Monday, March 19, 2012

The motive force of the SP

Mr. Akhilesh Yadav is clear about the constituency to which he is catering - the MLA. And, like every good politician, he has his finger on their aspirations, in this case, a lumbering white SUV from which they can proudly let flutter the symbol of their party, which is ironically a cycle:

The UP assembly elections were completed earlier this month, and Mulayam Singh Yadav’s party swept to a majority win, widely attributed to the appeal of Akhilesh Yadav, his son and political heir. Acknowledging that his party has allowed its goons to run riot in the past, the new Chief Minister has been keen to assure us that his SP will be a new dispensation, and will rein in its supporters.

It’s going to a slow and challenging process at best. Less than two weeks after the election results were announced, we were driving along NH 24, which connects Lucknow to Delhi, by way of Moradabad. Now that this highway has two channels, and we were returning home on a Sunday afternoon, we were expecting to make quick progress. Instead, as the road curved off the Moradabad bypass, and onto the long straight that crosses the Ganga at Garh Mukteshwar, the traffic deteriorated into a honking, chaotic melee of SUVs, cars, buses and open trailers. The cars which were honking in exasperation were clearly like me – Delhi drivers keen to get home. But another lot were blowing their horns in a distinctly different, defiant, attitude, which turned out to be one of celebration.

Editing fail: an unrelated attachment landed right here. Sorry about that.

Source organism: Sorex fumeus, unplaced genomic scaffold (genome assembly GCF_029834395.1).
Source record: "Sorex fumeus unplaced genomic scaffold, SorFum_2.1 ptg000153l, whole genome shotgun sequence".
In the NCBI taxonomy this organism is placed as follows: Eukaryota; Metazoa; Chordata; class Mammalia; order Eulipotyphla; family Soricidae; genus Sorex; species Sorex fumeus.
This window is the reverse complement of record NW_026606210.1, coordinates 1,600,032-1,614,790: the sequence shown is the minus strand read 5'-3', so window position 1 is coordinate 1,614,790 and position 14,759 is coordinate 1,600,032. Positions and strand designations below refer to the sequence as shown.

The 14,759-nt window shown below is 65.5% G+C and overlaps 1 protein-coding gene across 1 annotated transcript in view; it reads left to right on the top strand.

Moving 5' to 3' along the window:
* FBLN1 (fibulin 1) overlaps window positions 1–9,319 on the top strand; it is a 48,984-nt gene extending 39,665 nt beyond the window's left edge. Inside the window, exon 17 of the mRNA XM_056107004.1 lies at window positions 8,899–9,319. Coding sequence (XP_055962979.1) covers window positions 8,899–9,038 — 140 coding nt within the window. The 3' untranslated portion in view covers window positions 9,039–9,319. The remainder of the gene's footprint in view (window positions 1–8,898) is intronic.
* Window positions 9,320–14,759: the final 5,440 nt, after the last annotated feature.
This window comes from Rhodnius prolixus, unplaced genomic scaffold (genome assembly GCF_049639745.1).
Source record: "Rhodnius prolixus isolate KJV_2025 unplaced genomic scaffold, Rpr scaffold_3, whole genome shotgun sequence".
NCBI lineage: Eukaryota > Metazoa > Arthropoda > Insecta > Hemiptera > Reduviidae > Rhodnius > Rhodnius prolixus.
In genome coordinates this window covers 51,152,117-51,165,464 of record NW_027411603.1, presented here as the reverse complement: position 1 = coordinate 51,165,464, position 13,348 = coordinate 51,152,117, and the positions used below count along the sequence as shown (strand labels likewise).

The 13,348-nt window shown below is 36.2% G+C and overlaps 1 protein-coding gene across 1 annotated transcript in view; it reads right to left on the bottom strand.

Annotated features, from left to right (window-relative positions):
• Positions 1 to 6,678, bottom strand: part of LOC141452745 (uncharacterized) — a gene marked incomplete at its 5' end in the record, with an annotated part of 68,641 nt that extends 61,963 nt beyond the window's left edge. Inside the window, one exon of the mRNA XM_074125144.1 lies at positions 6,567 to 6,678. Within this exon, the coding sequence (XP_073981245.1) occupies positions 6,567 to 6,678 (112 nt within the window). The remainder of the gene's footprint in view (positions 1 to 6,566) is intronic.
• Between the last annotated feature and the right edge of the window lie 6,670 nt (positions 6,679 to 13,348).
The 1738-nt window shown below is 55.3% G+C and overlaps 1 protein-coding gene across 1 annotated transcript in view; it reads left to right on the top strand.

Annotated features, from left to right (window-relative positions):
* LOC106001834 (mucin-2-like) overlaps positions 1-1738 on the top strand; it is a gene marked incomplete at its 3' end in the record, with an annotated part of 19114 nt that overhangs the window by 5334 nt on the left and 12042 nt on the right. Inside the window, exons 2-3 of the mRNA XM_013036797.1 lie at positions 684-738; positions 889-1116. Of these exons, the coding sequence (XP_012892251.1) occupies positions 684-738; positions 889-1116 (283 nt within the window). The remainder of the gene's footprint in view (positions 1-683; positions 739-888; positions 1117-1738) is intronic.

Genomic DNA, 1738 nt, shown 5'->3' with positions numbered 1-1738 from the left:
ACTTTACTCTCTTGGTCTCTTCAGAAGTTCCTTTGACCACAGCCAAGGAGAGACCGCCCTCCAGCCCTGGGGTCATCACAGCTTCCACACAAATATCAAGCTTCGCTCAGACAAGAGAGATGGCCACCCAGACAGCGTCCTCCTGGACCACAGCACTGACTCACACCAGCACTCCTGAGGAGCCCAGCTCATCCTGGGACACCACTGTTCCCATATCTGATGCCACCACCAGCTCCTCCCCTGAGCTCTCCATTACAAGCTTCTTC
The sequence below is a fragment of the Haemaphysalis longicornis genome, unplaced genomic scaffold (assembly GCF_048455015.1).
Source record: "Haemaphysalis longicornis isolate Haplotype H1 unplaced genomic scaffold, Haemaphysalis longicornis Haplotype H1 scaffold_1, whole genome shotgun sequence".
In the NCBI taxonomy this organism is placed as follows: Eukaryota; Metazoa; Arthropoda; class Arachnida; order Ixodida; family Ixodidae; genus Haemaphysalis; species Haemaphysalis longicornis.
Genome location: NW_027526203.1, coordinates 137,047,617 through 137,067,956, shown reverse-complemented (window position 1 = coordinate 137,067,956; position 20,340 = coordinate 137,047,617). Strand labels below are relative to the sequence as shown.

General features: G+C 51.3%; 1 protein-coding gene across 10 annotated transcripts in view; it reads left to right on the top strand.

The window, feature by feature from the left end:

The green and red pennants that fluttered from their bonnets also carried the graphic of a cycle, the symbol of the victorious SP. A sticker on the back proclaimed their allegiance to Mehboob Ali, who had been elected MLA from Amroha. And the special occasion, it turned out, was the announcement that he had been appointed as a Minister to the UP Cabinet, for the third time. 

Every couple of kilometres, his supporters had formed knots of felicitation, each one marked by a banner, a garishly decorated carriage of the kind used to transport bridegrooms to their wedding, and crowds spilling on to the highway. The resultant funnelling of traffic slowed us to a crawl, and every time there was a gap in the divider, a few more drivers gave up on driving norms, and exited onto the wrong channel of the highway. At the 6th or 7th such gap, his supporters had decided that part of their show of strength consisted of purposively blocking the west-ward bound channel. I had spotted more than one police car in the celebratory convoy. Clearly, enforcing traffic rules was not part of their day’s duty.

One car from Mehboob Ali’s convoy stayed with us even as we finally exited the mess. At the next toll plaza, I was perfectly aligned to watch its driver as he refused to pay tax, and the toll booth attendant decided not to press the point.

The observed behaviour of Akhilesh’s followers underlines the mentality of those elected to power, and the more visible form of support they attract. Giving him the benefit of good intentions, it is clear he has an uphill struggle if he wants create a UP culture of good law and order.

Unfortunately, one of the first news items that caught my eye when I woke the next morning was that the CM has chosen ‘Raja Bhaiya’, arguably the most notorious of UP’s strongmen, to be Minister in charge of jails. I can think of two opposing ways to regard this development -  a strong signal to the ‘Liberals’ that he cares a snot for their values, or a maverick managerial move to hand significant responsibility to a person with hands-on experience of the sector.

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